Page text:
LVM must be installed in the server. Once installed, there are lot of commands to manage the logical volumes in the server.


iii. Device-mapper and LVM support in Linux Kernel

You must ensure that the LVM support is enabled in your kernel. If the support is not enabled, you have to recompile the Linux kernel to enable that support.


Now lets see how we can install Device-mapper and LVM, then enable their support in Kernel.


Device-mapper Installation

These steps will help you to install device-mapper in your server;


i. Change the directory to /usr/src and get the device-mapper source code from the following link.

<A href=”ftp://sources.redhat.com/pub/dm/””target=”_blank”>ftp://sources.redhat.com/pub/dm/


bash-3.1$ cd /usr/src/ 
bash-3.1$ wget ftp://sources.redhat.com/pub/dm/device-mapper.1.00.21.tgz
--18:01:36-- ftp://sources.redhat.com/pub/dm/device-mapper.1.00.21.tgz
 => `device-mapper.1.00.21.tgz&aps
Resolving sources.redhat.com... 209.132.176.174
Connecting to sources.redhat.com|209.132.176.174|:21... connected.
Logging in as anonymous ... Logged in!
==> SYST ... done. ==> PWD ... done.
==> TYPE I ... done. ==> CWD /pub/dm ... done.
==> SIZE device-mapper.1.00.21.tgz ... 875083
==> PASV ... done. ==> RETR device-mapper.1.00.21.tgz ... done.
Length: 875083 (855K)
100%[==================================>] 875,083 115K/s in 7.4s
18:01:48 (115 KB/s) - `device-mapper.1.00.21.tgz saved [875083]


ii. Untar the source code

bash-3.1$ tar -zxvf device-mapper.1.00.21.tgz


iii. Change to the device-mapper source directory

bash-3.1$ cd device-mapper.1.00.21


iv. Configure device-mapper

bash-3.1$ ./configure --with-kernel-dir=/usr/src/kernels/2.6.18-1.2798.fc6-i686


v. Compiling the device-mapper

bash-3.1$ make


vi. Install device-mapper

bash-3.1$  make install


Now confirm the installation by checking for the module "libdevmapper.so" in the server.


LVM Installation - Steps

There are the steps to install LVM tool in the server.

1. Change the directory to /usr/src and get the LVM source code from the following link:

<A href=”ftp://sources.redhat.com/pub/lvm2/””target=”_blank”>ftp://sources.redhat.com/pub/lvm2/


bash-3.1$ cd /usr/src/
bash-3.1$ wget ftp://sources.redhat.com/pub/lvm2/LVM2.2.02.29.tgz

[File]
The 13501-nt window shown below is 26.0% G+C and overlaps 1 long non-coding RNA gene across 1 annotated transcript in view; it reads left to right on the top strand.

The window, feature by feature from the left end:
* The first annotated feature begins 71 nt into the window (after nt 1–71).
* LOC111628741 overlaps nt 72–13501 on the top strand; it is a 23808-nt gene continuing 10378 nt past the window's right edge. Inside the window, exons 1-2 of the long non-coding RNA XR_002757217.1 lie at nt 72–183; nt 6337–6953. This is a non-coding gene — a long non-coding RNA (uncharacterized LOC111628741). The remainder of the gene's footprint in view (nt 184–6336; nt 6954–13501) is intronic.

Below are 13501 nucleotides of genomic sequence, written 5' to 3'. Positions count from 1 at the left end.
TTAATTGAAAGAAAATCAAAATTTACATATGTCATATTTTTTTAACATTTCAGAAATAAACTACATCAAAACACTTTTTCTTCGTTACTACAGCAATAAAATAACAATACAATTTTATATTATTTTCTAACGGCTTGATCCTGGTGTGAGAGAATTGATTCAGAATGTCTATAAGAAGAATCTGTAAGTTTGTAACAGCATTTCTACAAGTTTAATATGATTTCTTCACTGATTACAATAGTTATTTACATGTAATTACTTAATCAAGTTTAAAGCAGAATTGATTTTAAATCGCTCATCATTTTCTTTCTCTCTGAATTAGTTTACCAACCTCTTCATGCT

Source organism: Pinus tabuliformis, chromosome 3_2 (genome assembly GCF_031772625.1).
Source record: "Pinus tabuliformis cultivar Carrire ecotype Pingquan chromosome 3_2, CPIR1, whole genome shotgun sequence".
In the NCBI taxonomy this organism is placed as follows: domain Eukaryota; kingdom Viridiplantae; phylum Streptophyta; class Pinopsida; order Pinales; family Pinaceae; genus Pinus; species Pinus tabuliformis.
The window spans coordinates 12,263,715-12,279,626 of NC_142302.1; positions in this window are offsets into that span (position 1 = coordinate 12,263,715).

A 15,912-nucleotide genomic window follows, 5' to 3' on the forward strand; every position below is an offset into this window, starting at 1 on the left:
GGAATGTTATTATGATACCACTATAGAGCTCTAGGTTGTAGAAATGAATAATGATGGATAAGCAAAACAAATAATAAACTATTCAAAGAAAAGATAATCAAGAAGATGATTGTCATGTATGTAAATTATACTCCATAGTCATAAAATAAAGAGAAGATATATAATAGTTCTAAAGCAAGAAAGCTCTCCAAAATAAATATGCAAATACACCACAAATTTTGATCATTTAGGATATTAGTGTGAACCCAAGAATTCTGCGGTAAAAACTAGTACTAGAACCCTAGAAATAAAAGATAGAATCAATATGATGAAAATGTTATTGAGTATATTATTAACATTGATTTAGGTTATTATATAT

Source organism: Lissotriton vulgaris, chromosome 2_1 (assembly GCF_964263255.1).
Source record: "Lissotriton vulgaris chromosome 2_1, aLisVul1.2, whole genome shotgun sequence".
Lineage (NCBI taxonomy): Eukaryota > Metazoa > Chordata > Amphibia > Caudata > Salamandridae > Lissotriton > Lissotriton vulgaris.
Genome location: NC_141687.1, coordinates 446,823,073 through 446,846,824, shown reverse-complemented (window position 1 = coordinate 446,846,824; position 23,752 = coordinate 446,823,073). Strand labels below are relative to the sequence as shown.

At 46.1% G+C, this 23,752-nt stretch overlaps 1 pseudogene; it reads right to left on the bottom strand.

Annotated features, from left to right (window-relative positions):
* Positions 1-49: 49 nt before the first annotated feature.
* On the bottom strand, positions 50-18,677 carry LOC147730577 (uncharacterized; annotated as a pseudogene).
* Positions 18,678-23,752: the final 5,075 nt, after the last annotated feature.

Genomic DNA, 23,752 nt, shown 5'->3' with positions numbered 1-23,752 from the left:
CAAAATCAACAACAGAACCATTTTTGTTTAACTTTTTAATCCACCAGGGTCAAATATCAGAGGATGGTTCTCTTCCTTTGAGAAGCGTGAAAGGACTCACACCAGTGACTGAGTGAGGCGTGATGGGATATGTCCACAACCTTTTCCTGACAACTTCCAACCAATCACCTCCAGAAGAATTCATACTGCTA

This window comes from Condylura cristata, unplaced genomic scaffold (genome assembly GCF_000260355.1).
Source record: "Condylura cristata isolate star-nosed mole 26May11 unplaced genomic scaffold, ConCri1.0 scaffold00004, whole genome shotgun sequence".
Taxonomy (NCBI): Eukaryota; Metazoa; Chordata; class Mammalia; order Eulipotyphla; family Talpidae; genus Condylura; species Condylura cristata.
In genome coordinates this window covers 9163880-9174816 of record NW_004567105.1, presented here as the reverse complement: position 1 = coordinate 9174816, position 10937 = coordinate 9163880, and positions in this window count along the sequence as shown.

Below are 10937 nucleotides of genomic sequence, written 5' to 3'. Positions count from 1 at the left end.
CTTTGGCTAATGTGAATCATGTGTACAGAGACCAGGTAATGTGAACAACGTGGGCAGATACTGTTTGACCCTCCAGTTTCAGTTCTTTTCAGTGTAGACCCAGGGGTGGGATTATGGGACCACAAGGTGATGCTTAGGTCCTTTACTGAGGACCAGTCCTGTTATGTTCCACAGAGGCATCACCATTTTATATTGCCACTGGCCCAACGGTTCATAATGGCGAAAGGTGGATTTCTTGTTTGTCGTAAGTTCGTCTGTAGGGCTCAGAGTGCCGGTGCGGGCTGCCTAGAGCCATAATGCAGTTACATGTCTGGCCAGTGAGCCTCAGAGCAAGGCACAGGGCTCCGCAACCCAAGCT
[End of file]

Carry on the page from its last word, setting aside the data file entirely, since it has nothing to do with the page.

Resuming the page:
--18:08:21-- ftp://sources.redhat.com/pub/lvm2/LVM2.2.02.29.tgz
 => `LVM2.2.02.29.tgz&aps
Resolving sources.redhat.com... 209.132.176.174
Connecting to sources.redhat.com|209.132.176.174|:21... connected.
Logging in as anonymous ... Logged in!
==> SYST ... done. ==> PWD ... done.
==> TYPE I ... done. ==> CWD /pub/lvm2 ... done.
==> SIZE LVM2.2.02.29.tgz ... 537138
==> PASV ... done. ==> RETR LVM2.2.02.29.tgz ... done.
Length: 537138 (525K)
100%[===================================================>] 537,138
140K/s in 3.7s 18:08:30 (140 KB/s) - `LVM2.2.02.29.tgz saved [537138]


2. Untar the source code

bash-3.1$ tar -zxvf LVM2.2.02.29.tgz


3. Change to the LVM source directory

bash-3.1$ cd LVM2.2.02.29


4. Configure LVM

bash-3.1$ ./configure


5. Compiling LVM

bash-3.1$ make


6. Install LVM

bash-3.1$ make install


LVM is now installed in the server.


How to Recompile Kernel ?

Now we have to configure and recompile kernel in order to enable the device-mapper support and LVM support in the kernel.

You have to apply patch for the device-mapper in the current kernel if that does not have device-mapper support.


1. Applying Device-mapper patch

i. Change to linux kernel directory.

bash-3.1$  cd /usr/src/kernels/2.6.18-1.2798.fc6-i686/


ii. Apply patch.

bash-3.1$  patch -p1 <

/usr/src/device-mapper.1.00.19/patches/kernelversion-rc1

-devmapper-ioctl.patch


iii. Getting the menuconfig interface

bash-3.1$ make menuconfig


2. Enable the following options in the kernel configuration

Multi-device support (RAID and LVM)

[*] Multiple devices driver support (RAID and LVM)

[] RAID support

[ ] Linear (append) mode

[ ] RAID-0 (striping) mode

[] RAID-1 (mirroring) mode

[ ] RAID-4/RAID-5 mode

[ ] Multipath I/O support

[*] Logical volume manager (LVM) support

[*] Device-mapper support (NEW)


3. Recompile the kernel

bash-3.1$ make dep clean bzImage


How to use LVM?

i. Creating Physical Partition

You can start partitioning by running the command fdisk on the target hard drive (for example, /dev/sda or /dev/sdc). Note that you should use ‘8e’ type of physical partition for LVM rather that than the normal ’83’ type. In this example, I used the target hard drive as “dev/sdc”.

bash-3.1$ fdisk /dev/sdc

After executing the above command, you will get a command prompt with the message including the number of cylinders of the disk like this: